Out Of This World

Discuss your favorite close-up tricks and methods.

Postby Mike » 08/25/01 07:15 AM

Being that OOTW is considered by some to be the most popular effect, what further routines and improvements have been found since the tricks invention?
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Postby Pete McCabe » 08/28/01 02:50 AM

I've been doing OOTW for about 25 years now. The biggest improvement I have made in that time is to eliminate the marker cards. I just give the spectator a deck of cards and ask them to deal it into two random piles.

I do not mention separating the cards by red and black at all. The spectator's (ostensible) goal is to put exactly 26 cards into each packet -- separating the cards is not mentioned.

After the spectator is finished, one packet is counted and if necessary, the spectator is allowed to select a card(s) to be moved to make the piles even. At least two-thirds of the time the spectator has gotten 26 dead on, which seems a little eerie. If they are close they are congratulated, etc.

Then I say the real point of the exercise was to turn off the spectator's conscious mind, to see if their subconscious could do a real miracle. And I begin turning over cards, showing that one pile is all red and the other all black.

I find that this presentation, in which the concept of the red-black separation is only revealed at the last possible second -- during the final turnover -- dramatically increases the strength of the routine.
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Postby Guest » 08/28/01 07:49 AM

Maybe I am in the minority, but I like the leader packets, and I like the change half way through the routine. It breaks up a slightly monotonous process (or what could be monotonous), not to mention, I think it is startling to see that the colors changed at exactly the point where the packets switched.

The one improvement that I think makes the trick an absolute classic is the fact that it can be done with a shuffled deck.

This is definitely one of the strongest routines I have ever encountered and I have received nothing less than a devestatingly memorable routine. I still have friends of mine that remember when I performed it for them more than 8 years ago. (Which is even more impressive if you have met some of my friends !)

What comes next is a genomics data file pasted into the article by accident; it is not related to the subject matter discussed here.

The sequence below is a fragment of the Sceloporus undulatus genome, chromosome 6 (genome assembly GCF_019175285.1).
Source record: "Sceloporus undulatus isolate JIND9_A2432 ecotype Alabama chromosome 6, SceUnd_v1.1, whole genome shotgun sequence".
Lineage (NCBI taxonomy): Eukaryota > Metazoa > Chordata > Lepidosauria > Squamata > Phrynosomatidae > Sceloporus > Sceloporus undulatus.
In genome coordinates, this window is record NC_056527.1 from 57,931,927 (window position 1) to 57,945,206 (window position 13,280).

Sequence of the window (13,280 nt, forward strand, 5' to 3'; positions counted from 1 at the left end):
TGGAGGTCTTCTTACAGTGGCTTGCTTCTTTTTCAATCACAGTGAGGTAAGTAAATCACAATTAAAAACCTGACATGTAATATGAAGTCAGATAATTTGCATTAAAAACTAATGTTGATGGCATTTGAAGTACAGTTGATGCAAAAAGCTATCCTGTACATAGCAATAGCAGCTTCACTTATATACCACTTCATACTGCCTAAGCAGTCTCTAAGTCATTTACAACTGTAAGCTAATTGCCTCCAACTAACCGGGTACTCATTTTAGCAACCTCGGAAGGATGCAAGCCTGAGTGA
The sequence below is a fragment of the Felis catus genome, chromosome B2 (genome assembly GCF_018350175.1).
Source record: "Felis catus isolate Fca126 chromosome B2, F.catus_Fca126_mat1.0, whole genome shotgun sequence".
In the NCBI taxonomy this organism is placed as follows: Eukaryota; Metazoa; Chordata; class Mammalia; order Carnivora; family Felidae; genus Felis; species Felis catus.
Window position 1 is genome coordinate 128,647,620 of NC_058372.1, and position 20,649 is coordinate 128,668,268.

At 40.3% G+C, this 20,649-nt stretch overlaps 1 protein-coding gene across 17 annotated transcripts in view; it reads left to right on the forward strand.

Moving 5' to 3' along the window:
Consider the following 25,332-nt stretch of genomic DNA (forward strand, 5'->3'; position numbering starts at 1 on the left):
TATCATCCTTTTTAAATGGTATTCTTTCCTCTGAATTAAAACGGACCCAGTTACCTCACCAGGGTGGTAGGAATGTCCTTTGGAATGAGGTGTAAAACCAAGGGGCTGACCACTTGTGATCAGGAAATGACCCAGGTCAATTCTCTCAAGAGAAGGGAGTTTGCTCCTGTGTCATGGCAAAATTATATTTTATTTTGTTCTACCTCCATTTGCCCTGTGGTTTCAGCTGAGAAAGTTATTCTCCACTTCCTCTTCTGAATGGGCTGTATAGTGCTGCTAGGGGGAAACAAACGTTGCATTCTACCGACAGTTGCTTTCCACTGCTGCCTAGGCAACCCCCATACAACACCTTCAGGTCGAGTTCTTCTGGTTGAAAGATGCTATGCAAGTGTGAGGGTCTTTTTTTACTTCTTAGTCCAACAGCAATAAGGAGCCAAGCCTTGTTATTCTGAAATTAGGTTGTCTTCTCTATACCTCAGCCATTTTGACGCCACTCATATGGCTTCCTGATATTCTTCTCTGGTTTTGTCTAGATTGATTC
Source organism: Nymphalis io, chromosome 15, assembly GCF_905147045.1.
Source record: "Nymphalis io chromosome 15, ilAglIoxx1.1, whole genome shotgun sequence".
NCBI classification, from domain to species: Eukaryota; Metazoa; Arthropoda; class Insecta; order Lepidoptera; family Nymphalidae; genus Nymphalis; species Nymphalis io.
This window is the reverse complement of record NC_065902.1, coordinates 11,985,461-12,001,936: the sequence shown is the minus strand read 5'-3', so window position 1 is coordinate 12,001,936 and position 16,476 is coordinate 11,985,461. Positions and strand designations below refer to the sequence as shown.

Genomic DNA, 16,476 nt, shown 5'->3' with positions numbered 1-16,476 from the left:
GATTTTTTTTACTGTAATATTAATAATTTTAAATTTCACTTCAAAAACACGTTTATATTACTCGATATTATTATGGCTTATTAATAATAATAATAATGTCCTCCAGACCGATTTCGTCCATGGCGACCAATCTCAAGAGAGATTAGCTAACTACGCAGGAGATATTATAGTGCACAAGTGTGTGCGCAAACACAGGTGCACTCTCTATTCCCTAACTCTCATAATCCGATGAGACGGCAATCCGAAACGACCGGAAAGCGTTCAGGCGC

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Postby Pete McCabe » 08/29/01 01:23 PM

Maybe I am in the minority, but I like the leader packets


Mark -- you are not in the minority at all. I have never seen anyone else to OOTW without the leader packets other than myself.

But I recommend it. I find that eliminating the switch halfway through actually makes the spectator's dealing process faster (because you eliminate the time required to stop, put on the leader cards, explain it, etc.).

But whatever works for you. It's a great trick, isn't it?
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Postby Guest » 08/29/01 04:35 PM

Pete,

It is one of my favorite tricks to perform. Half of the fun is waiting to see the reaction when they get them all correct. I often wonder what must be running through their mind because they are absolutely convinced that I did not manipulate the cards.
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Postby Pete McCabe » 08/29/01 07:10 PM

While Mark and I are single-handedly keeping this thread alive, I thought I would pass on a technique for doing the final reveal in a "leader card" type presentation. This does away with all sleight of hand and is the most natural handling I've seen.

I worked it out myself about 20-odd years ago and haven't seen it described elsewhere, but I make no claims to originality.

Situaton is this: On your left is the correct pile -- from the bottom up, AS, 13 or so black cards, AH, 13 or so red cards. On your rigth is the wrong pile -- AD, 13 or so blacks, AC, 13 or so reds.

I'm assuming that each pile is kind of a line, with the AS the lowest card, and each card spread enough to show a little bit of the card below it.

Pick up the left pile -- leaving the AS on the table -- squaring it very roughly. Try to leave the cards spread enough that they are somewhat fanned (although this will be in a straight line).

Holding this pile in your left hand, reach under with your right, withdraw the bottom card, turn it face up, and place it on the AS. Repeat with all the blacks until the AD comes out. Turn it face down and continue to show all the reds the same way.

Now pick up the incorrect pile, leaving the AH on the deck. Turn over the entire pile as one, place it on the AH, and spread downward.

All of the cards in the "wrong" pile now look correct. But in hundreds of performances this was never noticed because the turning over of the entire pack uses the same action as the turning over of the individual cards. It also makes sense, having gone through one half the deck card by card, to do all the rest at once.

I've read many ways to do this final reveal, but none that I've read can match this one. It's completely deceptive, entirely natural looking, dead easy with no manipulation, and has a built-in dramatic punch of revealing the last half deck at once.

Try it.
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Postby Guest » 08/29/01 11:59 PM